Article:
The following was originally delivered as a devotional for the St. John’s Lutheran Church Council meeting on Monday, September 14, 2015.
Last weekend, Sarah and I went to a celebration of life event for a guy named Jerry. Neither of us knew Jerry well, but his girlfriend Shawna is a dear friend of Sarah’s. She’s someone we’ve known for years. She babysits Marley dog when we go out of town.
Jerry’s celebration of life was a celebration in the truest sense. It was held on a farm field in East Knox County. There were tents and camp chairs, barbecue and hamburgers, beer and other adult beverages. Although we didn’t know many of the people, we had fun.
The only clue that this wasn’t your ordinary family reunion or cookout was a table, covered in black cloth. On it was the urn, specially built by one of his best friends, that will hold Jerry’s ashes when the coroner releases his body. Shawna and his family wanted an autopsy conducted because Jerry, at the age of 37, died in his sleep. Probably of a condition related to his high blood pressure, which he knew he had but for which he never sought treatment.
Perhaps because of what we’ve gone through with my health crisis, or because it’s human nature, when we attend celebrations of life and funerals, Sarah and I talk about what we want and don’t want when our time comes.
Neither of us, for example, wants to be celebrated in a funeral home. No open casket. I would prefer to be cremated. Neither of us is entirely sure we want to be celebrated in church, either. Sad music will be forbidden. Like Sunday, it should be a celebration of life. Sarah says she’d be okay with a field party, and a band that plays all genres of music — happy music. And lots of flowers, but no lilies or gladiolus, please.
Me? I want my celebration in a bar, preferably an Irish pub. Those Irish really know how to mourn a dead guy. Poetry, readings of awesome prose (but I’ll come back and haunt anyone who reads “The Dash”). Beer and whiskey for everyone, and if a fight breaks out, all the better. And I have an idea who might get drunk enough to start the brawl.
After we shared our thoughts on our desires for our respective celebrations, we looked at each other, smiled and said, “And as far as you know, that’s exactly what is going to happen.”
Planning your own wake, whether in conversation or on paper, is definitely whistling past the graveyard. Death is coming for all of us. It’s the one thing every human being has in common. We’re all going to die.
Talk of death, especially the death of someone so young who, it turns out, was a really great guy who lived simply, gave generously and had tons of loving friends, makes me think of a post I see at least once a week on social media. It’s a quote falsely attributed to Buddha that says “The thing is, you think you have time.”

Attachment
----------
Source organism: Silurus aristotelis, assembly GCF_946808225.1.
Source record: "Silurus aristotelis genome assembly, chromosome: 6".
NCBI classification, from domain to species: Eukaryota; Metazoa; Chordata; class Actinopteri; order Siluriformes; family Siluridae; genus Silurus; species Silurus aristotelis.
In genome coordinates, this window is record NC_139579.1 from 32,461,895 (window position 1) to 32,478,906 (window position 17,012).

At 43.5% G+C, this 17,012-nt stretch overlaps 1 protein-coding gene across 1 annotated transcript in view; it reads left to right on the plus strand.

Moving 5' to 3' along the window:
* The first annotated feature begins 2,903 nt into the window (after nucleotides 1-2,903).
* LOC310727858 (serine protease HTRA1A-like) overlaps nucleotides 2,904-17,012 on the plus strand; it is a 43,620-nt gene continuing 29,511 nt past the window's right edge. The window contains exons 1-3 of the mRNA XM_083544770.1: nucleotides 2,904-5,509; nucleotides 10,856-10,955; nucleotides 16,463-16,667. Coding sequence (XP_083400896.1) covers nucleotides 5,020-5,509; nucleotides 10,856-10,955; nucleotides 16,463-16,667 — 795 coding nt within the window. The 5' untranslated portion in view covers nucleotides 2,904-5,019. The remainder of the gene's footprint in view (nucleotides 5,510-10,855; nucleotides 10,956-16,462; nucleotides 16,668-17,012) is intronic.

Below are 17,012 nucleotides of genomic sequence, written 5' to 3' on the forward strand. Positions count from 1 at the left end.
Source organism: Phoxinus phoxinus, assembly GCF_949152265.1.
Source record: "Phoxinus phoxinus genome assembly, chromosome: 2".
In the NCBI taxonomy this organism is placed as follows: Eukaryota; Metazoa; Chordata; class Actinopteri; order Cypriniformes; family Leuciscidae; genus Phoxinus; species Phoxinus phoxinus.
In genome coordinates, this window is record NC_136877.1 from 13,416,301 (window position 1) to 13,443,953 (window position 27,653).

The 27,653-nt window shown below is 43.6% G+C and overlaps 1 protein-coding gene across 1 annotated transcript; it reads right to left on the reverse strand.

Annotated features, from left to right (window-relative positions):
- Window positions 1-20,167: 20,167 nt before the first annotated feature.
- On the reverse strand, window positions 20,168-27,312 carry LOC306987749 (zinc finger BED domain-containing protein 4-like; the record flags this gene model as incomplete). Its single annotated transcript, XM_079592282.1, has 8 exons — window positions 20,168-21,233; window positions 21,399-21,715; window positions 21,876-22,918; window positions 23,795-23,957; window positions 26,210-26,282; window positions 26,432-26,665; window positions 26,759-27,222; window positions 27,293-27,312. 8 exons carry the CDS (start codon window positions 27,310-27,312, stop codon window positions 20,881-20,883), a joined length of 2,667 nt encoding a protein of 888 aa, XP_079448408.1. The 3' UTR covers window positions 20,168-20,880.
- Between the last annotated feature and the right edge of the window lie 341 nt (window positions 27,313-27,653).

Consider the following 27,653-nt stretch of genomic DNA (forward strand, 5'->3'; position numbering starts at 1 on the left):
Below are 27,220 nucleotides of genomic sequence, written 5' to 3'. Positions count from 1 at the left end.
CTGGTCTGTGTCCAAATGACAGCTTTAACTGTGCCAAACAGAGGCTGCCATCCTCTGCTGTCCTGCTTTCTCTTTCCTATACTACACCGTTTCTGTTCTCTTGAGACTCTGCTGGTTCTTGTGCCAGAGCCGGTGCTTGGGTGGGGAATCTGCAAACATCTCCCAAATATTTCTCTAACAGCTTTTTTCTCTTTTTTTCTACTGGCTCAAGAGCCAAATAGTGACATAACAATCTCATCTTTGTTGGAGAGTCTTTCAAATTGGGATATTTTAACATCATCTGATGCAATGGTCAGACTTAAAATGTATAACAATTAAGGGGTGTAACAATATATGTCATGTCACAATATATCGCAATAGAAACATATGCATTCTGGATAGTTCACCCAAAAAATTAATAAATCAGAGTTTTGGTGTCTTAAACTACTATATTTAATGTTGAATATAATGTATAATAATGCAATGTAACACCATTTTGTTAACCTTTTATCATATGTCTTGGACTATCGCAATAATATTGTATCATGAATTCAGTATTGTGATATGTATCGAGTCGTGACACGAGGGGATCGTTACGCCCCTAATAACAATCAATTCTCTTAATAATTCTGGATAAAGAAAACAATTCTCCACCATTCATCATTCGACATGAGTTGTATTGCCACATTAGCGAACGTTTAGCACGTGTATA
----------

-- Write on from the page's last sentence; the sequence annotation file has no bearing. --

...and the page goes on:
We get so spun up and spun out in the stresses and demands of our daily lives, always thinking we’ll have time later to spend with friends or family, to take that long-thought-about trip to Pamplona to run with the bulls, or do that once-in-a-lifetime bungee jump off a bridge in Mexico.
And even when we are in the presence of our family and friends, we’re not really present. We’re often looking down, usually at our phones … answering someone else’s email or scanning Facebook to see what exciting things are happening in other people’s lives.
Before you get the idea that I’m casting stones, please know that I’m equally guilty … and I’ve almost died a time or two. You would think I would have learned by now.
This is not the abundant life that Jesus talks about in John 10:10.
Life is amazing. We wake up every day with so much for which to be grateful. There are great experiences to be had and many, many wonderful people toward whom we should offer the incredible gift of our love. Too often, we lose that wonder the second our eyes hit a glowing screen or our feet hit the floor. Then it’s showtime. We have places to go, things to do and people to manage.
Maybe, before the day starts, we need to pause. Leave the electronic device on the nightstand for a minute and think about something or someone for which we’re grateful. It can change our approach to the entire day.
As that great philosopher Ferris Bueller once said: “Life moves pretty fast. If you don’t stop and look around once in a while, you could miss it.”
Don’t miss it!